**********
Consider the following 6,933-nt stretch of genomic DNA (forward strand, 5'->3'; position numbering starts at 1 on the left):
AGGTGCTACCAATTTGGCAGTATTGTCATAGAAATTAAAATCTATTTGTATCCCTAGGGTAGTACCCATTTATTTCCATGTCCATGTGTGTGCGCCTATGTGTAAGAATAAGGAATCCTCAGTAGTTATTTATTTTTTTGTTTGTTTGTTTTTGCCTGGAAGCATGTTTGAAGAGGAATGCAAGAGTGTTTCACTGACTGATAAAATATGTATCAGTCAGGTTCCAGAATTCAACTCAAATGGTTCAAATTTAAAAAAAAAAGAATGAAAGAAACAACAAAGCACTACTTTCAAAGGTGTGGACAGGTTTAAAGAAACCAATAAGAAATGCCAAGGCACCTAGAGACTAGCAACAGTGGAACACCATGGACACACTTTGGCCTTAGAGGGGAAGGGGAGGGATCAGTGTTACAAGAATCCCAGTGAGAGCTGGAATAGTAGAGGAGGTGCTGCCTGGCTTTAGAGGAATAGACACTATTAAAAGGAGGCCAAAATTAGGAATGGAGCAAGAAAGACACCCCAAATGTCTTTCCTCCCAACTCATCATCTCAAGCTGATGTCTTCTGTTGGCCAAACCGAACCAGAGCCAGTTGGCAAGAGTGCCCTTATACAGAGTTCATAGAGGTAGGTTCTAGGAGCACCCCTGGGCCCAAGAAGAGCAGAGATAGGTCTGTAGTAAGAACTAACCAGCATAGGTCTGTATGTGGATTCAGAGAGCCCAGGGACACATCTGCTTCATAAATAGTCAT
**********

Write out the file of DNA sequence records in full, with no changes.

Consider the following 6,933-nt stretch of genomic DNA (forward strand, 5'->3'; position numbering starts at 1 on the left):
AGGTGCTACCAATTTGGCAGTATTGTCATAGAAATTAAAATCTATTTGTATCCCTAGGGTAGTACCCATTTATTTCCATGTCCATGTGTGTGCGCCTATGTGTAAGAATAAGGAATCCTCAGTAGTTATTTATTTTTTTGTTTGTTTGTTTTTGCCTGGAAGCATGTTTGAAGAGGAATGCAAGAGTGTTTCACTGACTGATAAAATATGTATCAGTCAGGTTCCAGAATTCAACTCAAATGGTTCAAATTTAAAAAAAAAAGAATGAAAGAAACAACAAAGCACTACTTTCAAAGGTGTGGACAGGTTTAAAGAAACCAATAAGAAATGCCAAGGCACCTAGAGACTAGCAACAGTGGAACACCATGGACACACTTTGGCCTTAGAGGGGAAGGGGAGGGATCAGTGTTACAAGAATCCCAGTGAGAGCTGGAATAGTAGAGGAGGTGCTGCCTGGCTTTAGAGGAATAGACACTATTAAAAGGAGGCCAAAATTAGGAATGGAGCAAGAAAGACACCCCAAATGTCTTTCCTCCCAACTCATCATCTCAAGCTGATGTCTTCTGTTGGCCAAACCGAACCAGAGCCAGTTGGCAAGAGTGCCCTTATACAGAGTTCATAGAGGTAGGTTCTAGGAGCACCCCTGGGCCCAAGAAGAGCAGAGATAGGTCTGTAGTAAGAACTAACCAGCATAGGTCTGTATGTGGATTCAGAGAGCCCAGGGACACATCTGCTTCATAAATAGTCAT